Loose Wine

Years ago, everyone living in the Italian countryside had a special place where the best of life would happen—in the cantina. There’s no real counterpart in the US because it isn’t quite the same as a basement or a cellar. In the older farmhouses the cantinas were cool windowless spaces that opened at the ground level on one side of the colonica, farmhouse. They often included an enormous fireplace—the kind you could walk into and pull up a chair to sit for a while and warm your bones.

animal stalls – workshop

The cantina most likely included adjacent stalls where the farm animals lived—directly below the main floor of the house. The warmth of the animals’ bodies helped to raise the temperature in the living quarters. Everything essential to sustain a life through the hard times found its way into the cantina:  canned goods, olive oil and just about anything else, and of course, wine. You would often go there with your friends on a sweltering summer afternoon to “sit a spell” and talk around the old wooden table, pouring a round of cool wine from the large jugs stored there. For most people, individual bottles of wine might be kept for special fancy occasions, but for everyday, wine came from a large container. And that is just how the country was in the good old Italian days.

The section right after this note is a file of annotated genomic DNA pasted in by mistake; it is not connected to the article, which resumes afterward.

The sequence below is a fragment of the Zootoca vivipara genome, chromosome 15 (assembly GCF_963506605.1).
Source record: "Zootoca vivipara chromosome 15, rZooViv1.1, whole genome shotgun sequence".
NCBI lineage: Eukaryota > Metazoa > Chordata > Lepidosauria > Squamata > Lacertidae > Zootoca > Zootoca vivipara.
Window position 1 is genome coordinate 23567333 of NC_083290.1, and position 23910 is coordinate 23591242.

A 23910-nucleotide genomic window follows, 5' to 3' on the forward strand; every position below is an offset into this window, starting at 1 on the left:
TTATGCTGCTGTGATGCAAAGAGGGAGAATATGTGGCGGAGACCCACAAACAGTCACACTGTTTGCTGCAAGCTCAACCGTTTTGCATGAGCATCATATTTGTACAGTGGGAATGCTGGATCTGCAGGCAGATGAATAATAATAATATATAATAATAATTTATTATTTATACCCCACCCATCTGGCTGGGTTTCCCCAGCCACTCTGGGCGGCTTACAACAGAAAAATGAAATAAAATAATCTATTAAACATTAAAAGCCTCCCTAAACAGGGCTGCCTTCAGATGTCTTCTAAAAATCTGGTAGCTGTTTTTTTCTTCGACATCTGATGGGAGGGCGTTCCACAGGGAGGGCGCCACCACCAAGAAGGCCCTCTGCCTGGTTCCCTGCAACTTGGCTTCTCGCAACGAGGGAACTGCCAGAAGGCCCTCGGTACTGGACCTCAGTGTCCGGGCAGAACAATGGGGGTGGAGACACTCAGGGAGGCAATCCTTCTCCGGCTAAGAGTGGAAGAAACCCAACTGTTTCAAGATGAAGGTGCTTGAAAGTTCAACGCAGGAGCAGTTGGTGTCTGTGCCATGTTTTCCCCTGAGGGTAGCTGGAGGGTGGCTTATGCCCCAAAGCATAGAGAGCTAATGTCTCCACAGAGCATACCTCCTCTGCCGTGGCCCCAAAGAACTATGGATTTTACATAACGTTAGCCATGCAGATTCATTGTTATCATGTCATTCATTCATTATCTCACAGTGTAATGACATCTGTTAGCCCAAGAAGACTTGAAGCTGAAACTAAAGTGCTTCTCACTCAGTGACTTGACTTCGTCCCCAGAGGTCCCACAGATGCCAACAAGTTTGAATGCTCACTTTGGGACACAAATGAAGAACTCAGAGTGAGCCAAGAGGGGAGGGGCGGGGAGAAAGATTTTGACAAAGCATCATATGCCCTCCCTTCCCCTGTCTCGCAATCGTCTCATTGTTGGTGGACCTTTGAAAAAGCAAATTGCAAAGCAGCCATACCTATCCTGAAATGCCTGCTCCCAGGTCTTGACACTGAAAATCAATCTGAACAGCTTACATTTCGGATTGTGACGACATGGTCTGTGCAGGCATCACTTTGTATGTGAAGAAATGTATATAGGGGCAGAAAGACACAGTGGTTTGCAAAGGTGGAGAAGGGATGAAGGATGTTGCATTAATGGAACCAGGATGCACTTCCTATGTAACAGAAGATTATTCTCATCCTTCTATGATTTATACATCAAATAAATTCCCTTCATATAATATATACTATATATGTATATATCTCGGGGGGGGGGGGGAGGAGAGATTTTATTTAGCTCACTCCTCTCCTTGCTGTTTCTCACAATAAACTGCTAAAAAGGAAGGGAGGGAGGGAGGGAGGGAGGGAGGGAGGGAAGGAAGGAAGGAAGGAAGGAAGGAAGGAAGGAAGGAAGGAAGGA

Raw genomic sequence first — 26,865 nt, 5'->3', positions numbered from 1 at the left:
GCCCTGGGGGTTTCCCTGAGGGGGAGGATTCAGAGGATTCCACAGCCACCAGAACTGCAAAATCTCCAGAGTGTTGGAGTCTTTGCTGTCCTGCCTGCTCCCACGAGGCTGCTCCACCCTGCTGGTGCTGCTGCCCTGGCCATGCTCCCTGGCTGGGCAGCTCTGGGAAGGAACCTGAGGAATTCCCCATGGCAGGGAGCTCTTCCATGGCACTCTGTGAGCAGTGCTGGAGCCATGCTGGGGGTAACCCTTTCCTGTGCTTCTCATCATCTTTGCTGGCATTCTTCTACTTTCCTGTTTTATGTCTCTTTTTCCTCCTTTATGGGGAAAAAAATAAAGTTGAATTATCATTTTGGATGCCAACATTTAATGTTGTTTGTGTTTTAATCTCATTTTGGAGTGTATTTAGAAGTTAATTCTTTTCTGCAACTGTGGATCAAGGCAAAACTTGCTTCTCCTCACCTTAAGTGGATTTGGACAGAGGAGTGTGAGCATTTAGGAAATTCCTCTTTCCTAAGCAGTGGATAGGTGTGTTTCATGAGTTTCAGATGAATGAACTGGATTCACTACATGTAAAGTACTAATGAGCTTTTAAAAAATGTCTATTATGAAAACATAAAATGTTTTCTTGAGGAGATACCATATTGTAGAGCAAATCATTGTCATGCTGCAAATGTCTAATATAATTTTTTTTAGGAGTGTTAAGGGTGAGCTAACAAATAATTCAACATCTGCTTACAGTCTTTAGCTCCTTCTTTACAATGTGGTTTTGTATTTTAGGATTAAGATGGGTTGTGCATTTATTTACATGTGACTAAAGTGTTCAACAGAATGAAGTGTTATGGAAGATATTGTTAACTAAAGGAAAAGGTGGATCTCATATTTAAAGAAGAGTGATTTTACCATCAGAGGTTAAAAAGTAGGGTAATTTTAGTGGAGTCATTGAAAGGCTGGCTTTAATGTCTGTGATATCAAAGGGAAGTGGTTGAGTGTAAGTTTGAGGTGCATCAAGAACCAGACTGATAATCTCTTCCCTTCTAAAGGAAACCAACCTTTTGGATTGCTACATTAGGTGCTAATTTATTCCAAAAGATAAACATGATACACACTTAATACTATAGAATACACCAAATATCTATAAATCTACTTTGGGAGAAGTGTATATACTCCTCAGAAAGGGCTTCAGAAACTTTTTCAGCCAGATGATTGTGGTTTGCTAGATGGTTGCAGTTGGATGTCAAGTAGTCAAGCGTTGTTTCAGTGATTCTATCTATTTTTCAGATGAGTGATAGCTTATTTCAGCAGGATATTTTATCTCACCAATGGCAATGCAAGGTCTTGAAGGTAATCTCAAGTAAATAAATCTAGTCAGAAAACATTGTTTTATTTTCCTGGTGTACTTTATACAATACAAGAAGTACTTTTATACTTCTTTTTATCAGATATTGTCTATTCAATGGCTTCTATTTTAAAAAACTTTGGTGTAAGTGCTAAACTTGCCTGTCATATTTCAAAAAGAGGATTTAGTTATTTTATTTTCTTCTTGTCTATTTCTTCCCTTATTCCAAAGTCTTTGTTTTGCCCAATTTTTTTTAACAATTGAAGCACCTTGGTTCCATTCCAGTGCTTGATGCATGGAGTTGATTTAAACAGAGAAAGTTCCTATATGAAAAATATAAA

food storage

For those of us still enamored with the allure of those fresh and healthy life-styles of yore, we find that they were not so long ago after all. In fact, they are still here today in special Tuscan places like the Frescobaldi Cantina in Sieci—a place where time stands relatively still. There is more to it than simply going to the country ferramenta, hardware store, to pick up several of the standard 5 liter flasks. Or buying a bottle brush for between-trip cleanings. Going to the cantina to buy vino sfuso, loose wine is engaging in a centuries old ritual where even city folk can get a taste of how our ancestors lived. And it’s a pretty good life at that!

winter supplies

Join us on a routine stop at the Frescobaldi Cantina where saying “il pieno, fill’er up” will provide months worth of good drinkin’ and more than a lifetime of soulful satisfaction—guaranteed! After all, the taste of the wine isn’t nearly as important as the taste of the friendship.


1 Comment

  1. This description of a cantina and colonica reminded me of stories told by my father-in-law, who was born in Veneto. He often talked about living with animals in the house before he came to America at age 10 in 1914. During the Depression he went to Chicago to work because there was no work in the coal mines or elsewhere in Indiana. He sent money home every week so that his father would always be able to make salami and wine, staples in every Italian immigrant’s home in our “Little Italy” community.


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